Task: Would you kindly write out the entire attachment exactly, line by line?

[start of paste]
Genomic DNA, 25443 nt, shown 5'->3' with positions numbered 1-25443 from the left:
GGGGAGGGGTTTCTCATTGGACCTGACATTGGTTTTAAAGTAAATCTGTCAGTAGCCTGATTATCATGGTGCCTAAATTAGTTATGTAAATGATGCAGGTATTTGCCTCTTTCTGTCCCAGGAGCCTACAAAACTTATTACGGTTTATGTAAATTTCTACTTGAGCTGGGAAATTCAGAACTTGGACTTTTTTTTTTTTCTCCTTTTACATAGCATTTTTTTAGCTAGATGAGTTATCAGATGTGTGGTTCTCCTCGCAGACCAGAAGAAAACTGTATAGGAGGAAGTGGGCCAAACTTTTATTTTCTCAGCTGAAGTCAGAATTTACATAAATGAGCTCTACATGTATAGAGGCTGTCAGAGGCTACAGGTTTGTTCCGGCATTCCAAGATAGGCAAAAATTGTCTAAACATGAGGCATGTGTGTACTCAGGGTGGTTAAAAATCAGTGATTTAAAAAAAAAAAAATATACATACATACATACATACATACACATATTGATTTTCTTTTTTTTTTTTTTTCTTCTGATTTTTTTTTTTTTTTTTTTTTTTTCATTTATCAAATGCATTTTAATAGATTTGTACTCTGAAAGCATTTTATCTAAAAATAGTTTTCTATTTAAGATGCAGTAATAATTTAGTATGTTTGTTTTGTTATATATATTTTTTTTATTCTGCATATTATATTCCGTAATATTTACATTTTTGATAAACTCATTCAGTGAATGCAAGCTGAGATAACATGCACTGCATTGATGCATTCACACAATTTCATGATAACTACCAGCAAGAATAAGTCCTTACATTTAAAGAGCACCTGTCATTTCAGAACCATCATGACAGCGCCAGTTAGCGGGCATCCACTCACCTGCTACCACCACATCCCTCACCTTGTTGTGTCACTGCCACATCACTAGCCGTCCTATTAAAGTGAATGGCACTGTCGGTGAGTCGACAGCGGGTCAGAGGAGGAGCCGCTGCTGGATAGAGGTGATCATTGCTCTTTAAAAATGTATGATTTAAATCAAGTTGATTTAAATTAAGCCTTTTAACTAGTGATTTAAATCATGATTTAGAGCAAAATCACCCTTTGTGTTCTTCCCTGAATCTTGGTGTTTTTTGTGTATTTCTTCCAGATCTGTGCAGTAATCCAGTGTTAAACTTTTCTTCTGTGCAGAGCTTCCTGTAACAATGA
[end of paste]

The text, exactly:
Genomic DNA, 25443 nt, shown 5'->3' with positions numbered 1-25443 from the left:
GGGGAGGGGTTTCTCATTGGACCTGACATTGGTTTTAAAGTAAATCTGTCAGTAGCCTGATTATCATGGTGCCTAAATTAGTTATGTAAATGATGCAGGTATTTGCCTCTTTCTGTCCCAGGAGCCTACAAAACTTATTACGGTTTATGTAAATTTCTACTTGAGCTGGGAAATTCAGAACTTGGACTTTTTTTTTTTTCTCCTTTTACATAGCATTTTTTTAGCTAGATGAGTTATCAGATGTGTGGTTCTCCTCGCAGACCAGAAGAAAACTGTATAGGAGGAAGTGGGCCAAACTTTTATTTTCTCAGCTGAAGTCAGAATTTACATAAATGAGCTCTACATGTATAGAGGCTGTCAGAGGCTACAGGTTTGTTCCGGCATTCCAAGATAGGCAAAAATTGTCTAAACATGAGGCATGTGTGTACTCAGGGTGGTTAAAAATCAGTGATTTAAAAAAAAAAAAATATACATACATACATACATACATACACATATTGATTTTCTTTTTTTTTTTTTTTCTTCTGATTTTTTTTTTTTTTTTTTTTTTTTCATTTATCAAATGCATTTTAATAGATTTGTACTCTGAAAGCATTTTATCTAAAAATAGTTTTCTATTTAAGATGCAGTAATAATTTAGTATGTTTGTTTTGTTATATATATTTTTTTTATTCTGCATATTATATTCCGTAATATTTACATTTTTGATAAACTCATTCAGTGAATGCAAGCTGAGATAACATGCACTGCATTGATGCATTCACACAATTTCATGATAACTACCAGCAAGAATAAGTCCTTACATTTAAAGAGCACCTGTCATTTCAGAACCATCATGACAGCGCCAGTTAGCGGGCATCCACTCACCTGCTACCACCACATCCCTCACCTTGTTGTGTCACTGCCACATCACTAGCCGTCCTATTAAAGTGAATGGCACTGTCGGTGAGTCGACAGCGGGTCAGAGGAGGAGCCGCTGCTGGATAGAGGTGATCATTGCTCTTTAAAAATGTATGATTTAAATCAAGTTGATTTAAATTAAGCCTTTTAACTAGTGATTTAAATCATGATTTAGAGCAAAATCACCCTTTGTGTTCTTCCCTGAATCTTGGTGTTTTTTGTGTATTTCTTCCAGATCTGTGCAGTAATCCAGTGTTAAACTTTTCTTCTGTGCAGAGCTTCCTGTAACAATGA